Amazon Product Description
This controversial new book argues that Jesus, like many of his later followers, proclaimed that God was soon to intervene in human affairs and bring all of history to a screeching halt. Through a careful evaluation of the New Testament Gospels and other surviving sources, including the more recently discovered Gospels of Thomas and Peter, Ehrman shows why Jesus should be understood as an apocalyptic prophet who anticipated the destruction of evil, the end of the age, and beginning of a new world - not 2000 years after his lifetime, but in less than 30. Amazon Customer Review
- I first learned of Ehrman's views about the apocalyptic Jesus while reading his recent The Lost Gospel of Judas Iscariot: A New Look at Betrayer and Betrayed. Even in that book, his interest in Gnostic Christianity seems secondary and he appears to be using the opportunity with that book to present again his arguments for an apocalyptic Jesus. So I decided to read this book for a more complete presentation of that viewpoint.
- Ehrman generally explains material so well and his knowledge of history and the Bible seems so complete that, at first glance, it would seem foolish to doubt him. His case seems compelling. Given that the four New Testament gospels provide our first known accounts of Jesus and using well-established scholarly criteria for evaluating scriptural statements, Ehrman provides a convincing case that Jesus was an apocalyptic Jew.
- But is he too quick to accept the reliability of the New Testament gospels in revealing the historical Jesus? In The Origin of Satan, Elaine Pagels takes into account the historical conditions of each of the gospel writers and wonders to what extent those texts were concerned more with motivating the Christians of those times and not with a historical account of a Jesus none of those gospel writers is likely to have known first hand. She writes that the four gospels were "chosen not necessarily because they were the earliest or most accurate accounts of Jesus' life and teaching but precisely because they could form the basis of church communities".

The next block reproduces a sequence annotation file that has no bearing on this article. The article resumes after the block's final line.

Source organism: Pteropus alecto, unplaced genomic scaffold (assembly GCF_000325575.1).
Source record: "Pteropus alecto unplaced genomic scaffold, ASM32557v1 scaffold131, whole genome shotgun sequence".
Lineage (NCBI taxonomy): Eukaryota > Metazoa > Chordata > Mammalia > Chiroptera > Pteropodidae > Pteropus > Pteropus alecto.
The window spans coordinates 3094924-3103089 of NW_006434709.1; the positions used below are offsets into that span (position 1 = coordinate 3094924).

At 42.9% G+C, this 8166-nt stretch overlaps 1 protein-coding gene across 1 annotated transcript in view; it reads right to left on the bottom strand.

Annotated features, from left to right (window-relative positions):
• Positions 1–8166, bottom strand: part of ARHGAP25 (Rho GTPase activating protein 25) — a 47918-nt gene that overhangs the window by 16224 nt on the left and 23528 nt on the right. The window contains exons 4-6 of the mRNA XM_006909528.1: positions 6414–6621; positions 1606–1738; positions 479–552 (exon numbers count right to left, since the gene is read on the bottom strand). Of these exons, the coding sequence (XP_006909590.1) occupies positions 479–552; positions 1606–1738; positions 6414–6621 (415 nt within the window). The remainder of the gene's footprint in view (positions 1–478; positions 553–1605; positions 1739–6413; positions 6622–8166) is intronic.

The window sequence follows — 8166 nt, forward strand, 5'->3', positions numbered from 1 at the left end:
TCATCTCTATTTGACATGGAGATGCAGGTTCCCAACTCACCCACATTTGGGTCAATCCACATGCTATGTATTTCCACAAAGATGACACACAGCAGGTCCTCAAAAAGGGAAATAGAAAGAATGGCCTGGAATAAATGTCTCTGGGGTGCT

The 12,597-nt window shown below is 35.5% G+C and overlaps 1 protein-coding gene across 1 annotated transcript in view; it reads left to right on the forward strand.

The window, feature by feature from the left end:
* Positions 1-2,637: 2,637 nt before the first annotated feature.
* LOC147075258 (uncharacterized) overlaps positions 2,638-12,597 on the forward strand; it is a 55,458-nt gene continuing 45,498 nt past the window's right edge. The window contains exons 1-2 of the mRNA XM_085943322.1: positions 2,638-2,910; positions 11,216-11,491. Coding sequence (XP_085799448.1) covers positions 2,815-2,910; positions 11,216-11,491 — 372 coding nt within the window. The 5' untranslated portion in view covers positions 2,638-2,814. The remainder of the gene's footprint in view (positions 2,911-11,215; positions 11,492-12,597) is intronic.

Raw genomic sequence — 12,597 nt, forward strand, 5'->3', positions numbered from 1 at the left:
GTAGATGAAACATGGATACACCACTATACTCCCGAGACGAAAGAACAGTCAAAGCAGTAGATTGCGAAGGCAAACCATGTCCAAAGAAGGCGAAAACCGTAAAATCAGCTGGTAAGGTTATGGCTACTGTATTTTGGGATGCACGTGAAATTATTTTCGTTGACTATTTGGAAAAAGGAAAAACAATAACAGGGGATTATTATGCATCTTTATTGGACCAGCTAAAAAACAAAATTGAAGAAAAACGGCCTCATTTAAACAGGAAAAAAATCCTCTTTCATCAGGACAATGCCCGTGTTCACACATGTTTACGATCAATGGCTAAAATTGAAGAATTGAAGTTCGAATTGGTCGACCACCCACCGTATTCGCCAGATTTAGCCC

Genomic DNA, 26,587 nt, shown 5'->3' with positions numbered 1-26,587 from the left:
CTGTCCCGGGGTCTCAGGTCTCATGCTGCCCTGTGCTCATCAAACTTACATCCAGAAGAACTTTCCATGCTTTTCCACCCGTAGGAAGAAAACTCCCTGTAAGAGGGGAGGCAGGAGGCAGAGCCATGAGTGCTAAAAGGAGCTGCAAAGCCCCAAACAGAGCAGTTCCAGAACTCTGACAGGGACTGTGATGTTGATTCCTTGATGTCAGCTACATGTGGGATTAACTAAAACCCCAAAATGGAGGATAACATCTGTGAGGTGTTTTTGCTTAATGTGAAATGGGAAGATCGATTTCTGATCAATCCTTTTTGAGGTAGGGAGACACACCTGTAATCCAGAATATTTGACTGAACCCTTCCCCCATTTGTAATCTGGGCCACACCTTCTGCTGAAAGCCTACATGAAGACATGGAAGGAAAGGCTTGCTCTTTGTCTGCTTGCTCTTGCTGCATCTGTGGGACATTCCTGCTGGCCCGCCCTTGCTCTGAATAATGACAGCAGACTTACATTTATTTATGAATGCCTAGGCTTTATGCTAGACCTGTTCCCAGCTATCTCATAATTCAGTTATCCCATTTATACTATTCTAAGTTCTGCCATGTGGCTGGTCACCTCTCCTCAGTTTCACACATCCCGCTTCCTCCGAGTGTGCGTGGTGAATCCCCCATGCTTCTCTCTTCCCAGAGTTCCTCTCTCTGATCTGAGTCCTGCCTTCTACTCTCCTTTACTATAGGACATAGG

- Ehrman devotes only several pages of the main text to the views of Crossan (and hence the Jesus Seminar) that Jesus was not an apocalyptic Jew. He simply dismisses Crossan on the issue of the dating of some texts. He doesn't mention other arguments from the Jesus Seminar members supporting their view of Jesus (The Apocalyptic Jesus: A Debate appeared in 2001 and it seems unlikely these conflicting issues would have been unknown to Ehrman).
- Having relied on the four gospels as the best evidence to reveal the historical Jesus, Ehrman then relies heavily on criteria used often by Biblical scholars which he himself admits are only probabilistic: independent attestation, dissimilarity and contextual credibility. Using these, he shows how changes since Mark, generally presumed to be the earliest gospel, suggest that the depiction of Jesus as an apocalyptic Jew became muted over time and that any depiction of Jesus as an apocalyptic Jew didn't seem to support subsequent Christian teachings about Jesus. That leads Ehrman to conclude that Jesus must have been an apocalyptic Jew, which helps him to make sense of some of Jesus's important but otherwise obscure statements in the Gospels. Ehrman does acknowledge important ethical teachings by Jesus but makes them seem dependent on the expectation of an imminent direct action of his god and not by the people.